Lion by Conn Iggulden – the First in The Golden Age series

Penguin| 26 May 2022| 416 pages| Review Copy| 4*

Ancient Greece, 5th century BC

The age of myths and legends has given way to the world of men. In the front rank stands Pericles, Lion of Athens.
Behind Pericles lies the greatest city of the ancient world. Before him, on land and at sea, stands the merciless Persian army. Both sides are spoiling for war.

Though still a young man, Pericles knows one thing: to fight a war you must first win the peace

It’s time for a hero to rise.

For his enemies to tremble.

And for Athens, a city of wisdom and warriors, to shine with glory . . .

I was so pleased when I started reading Lion as I realised straight away I was going to enjoy it. It’s been a long time since I read anything set in Ancient Greece, so a lot was new to me, including the characters as well as the historical setting. This is the first book in Conn Iggulden’s Golden Age series set in the 5th century BCE. I thoroughly enjoyed it which surprised me as generally speaking I’m not keen on reading battle scenes and the book starts and ends with battles. But I had no problem with following the action of the battles between the Greeks and the Persians, and was able to visualise what was going on without any difficulty. The characters’ names took me a little while to get clear in my mind but I soon got used to them.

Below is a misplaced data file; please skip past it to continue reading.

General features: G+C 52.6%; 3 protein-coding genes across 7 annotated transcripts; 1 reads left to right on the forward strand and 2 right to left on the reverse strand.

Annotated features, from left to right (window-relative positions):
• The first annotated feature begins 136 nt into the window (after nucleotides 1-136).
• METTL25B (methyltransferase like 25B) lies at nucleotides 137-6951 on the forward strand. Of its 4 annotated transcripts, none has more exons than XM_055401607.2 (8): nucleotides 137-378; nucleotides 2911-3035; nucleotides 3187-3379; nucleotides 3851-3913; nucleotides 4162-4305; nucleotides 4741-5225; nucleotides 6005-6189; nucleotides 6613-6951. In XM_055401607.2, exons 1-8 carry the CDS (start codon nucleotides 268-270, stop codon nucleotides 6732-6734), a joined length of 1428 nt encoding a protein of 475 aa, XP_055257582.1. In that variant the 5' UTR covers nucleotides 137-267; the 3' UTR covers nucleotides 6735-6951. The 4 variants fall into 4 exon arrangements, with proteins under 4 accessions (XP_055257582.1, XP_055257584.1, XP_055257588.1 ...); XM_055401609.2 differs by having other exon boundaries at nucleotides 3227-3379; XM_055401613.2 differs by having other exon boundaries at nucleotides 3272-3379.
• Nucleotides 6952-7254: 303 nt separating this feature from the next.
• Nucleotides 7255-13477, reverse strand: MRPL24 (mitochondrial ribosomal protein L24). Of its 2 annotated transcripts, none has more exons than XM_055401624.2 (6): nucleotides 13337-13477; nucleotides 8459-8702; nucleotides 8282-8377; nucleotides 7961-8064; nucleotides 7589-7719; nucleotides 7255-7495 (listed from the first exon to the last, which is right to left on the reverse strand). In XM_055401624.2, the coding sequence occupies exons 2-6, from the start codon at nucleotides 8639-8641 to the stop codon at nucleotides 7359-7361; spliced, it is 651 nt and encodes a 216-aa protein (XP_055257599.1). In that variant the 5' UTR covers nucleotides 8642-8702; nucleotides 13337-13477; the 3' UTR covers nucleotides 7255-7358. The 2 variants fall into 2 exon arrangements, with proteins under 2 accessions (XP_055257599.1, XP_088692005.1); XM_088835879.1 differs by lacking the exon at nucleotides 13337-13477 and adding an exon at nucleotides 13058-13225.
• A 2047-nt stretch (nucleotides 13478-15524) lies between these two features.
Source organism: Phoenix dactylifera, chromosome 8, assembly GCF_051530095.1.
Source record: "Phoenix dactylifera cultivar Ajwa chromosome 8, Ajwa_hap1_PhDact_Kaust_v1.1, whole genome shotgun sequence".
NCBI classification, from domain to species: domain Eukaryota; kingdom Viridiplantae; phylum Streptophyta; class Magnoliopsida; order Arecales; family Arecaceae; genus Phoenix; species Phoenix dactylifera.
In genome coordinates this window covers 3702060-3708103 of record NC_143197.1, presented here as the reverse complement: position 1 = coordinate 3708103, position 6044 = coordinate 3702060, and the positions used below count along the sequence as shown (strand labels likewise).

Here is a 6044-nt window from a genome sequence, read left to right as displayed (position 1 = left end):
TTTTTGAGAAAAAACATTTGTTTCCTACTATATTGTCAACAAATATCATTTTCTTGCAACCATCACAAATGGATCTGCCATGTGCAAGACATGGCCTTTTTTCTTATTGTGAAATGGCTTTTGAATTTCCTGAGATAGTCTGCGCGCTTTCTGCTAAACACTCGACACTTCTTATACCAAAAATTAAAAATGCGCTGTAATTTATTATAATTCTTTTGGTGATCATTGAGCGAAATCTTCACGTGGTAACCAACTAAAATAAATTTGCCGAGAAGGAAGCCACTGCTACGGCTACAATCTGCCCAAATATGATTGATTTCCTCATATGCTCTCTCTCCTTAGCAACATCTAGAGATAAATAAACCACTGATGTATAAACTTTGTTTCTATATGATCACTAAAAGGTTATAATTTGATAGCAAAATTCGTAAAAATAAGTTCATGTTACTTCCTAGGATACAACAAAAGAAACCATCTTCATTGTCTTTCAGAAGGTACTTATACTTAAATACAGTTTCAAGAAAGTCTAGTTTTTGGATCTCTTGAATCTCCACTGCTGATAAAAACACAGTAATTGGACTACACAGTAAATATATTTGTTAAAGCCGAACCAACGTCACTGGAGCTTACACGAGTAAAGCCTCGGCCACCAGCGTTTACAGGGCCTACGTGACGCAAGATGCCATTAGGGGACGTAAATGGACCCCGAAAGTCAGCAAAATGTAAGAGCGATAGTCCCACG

The two main characters are both young men, Cimon the older of the two has more authority than Pericles, the younger man. Lion is the story of their early careers. Iggulden covers the capture of Eion under Cimon’s leadership of the Delian League, an alliance of Greek states, and of Scyros where Cimon found the bones of Theseus and returned them to Athens. He then captured Cyprus and destroyed a Persian fleet on the Eurymedon River. Below the age of thirty little is known of Pericles’ life, but the likelihood is that he was with Cimon for these events.

The middle section of Lion forms an interlude between the battles and is about Pericles’ marriage to Thetis, and his involvement in the theatre in Athens and the Festival of Dionysus. Pericles was the ‘choregos’ (producer) of Aeschylus’ plays made up of three tragedies and a ‘satyr’ play. I found this part of the book just as fascinating as the battle scenes.

Iggulden adds a useful historical note and recommends reading Pericles: a Biography in Context by Thomas R Martin for more information.

The next book in the Golden Age series is Empire, which will be released on May 25, 2023.

My thanks to the publishers for a review copy via NetGalley.

The Lord of the Rings by J R R Tolkien

Last year I began re-reading The Fellowship of the Ring by J R R Tolkien and when I finished it I had to carry on with the other two books of the The Lord of the Rings trilogy. They were first published between 1954 and 1955. I first came across it at the library when I was a teenager. I loved it so much that I decided I needed to buy my own copy for myself and have since read the trilogy several times. The three books are The Fellowship of the Ring, The Two Towers and The Return of the King. Imagine my delight when I went to college and found that so many of the students on my course also loved the trilogy and I read it all again and could talk about it with the others.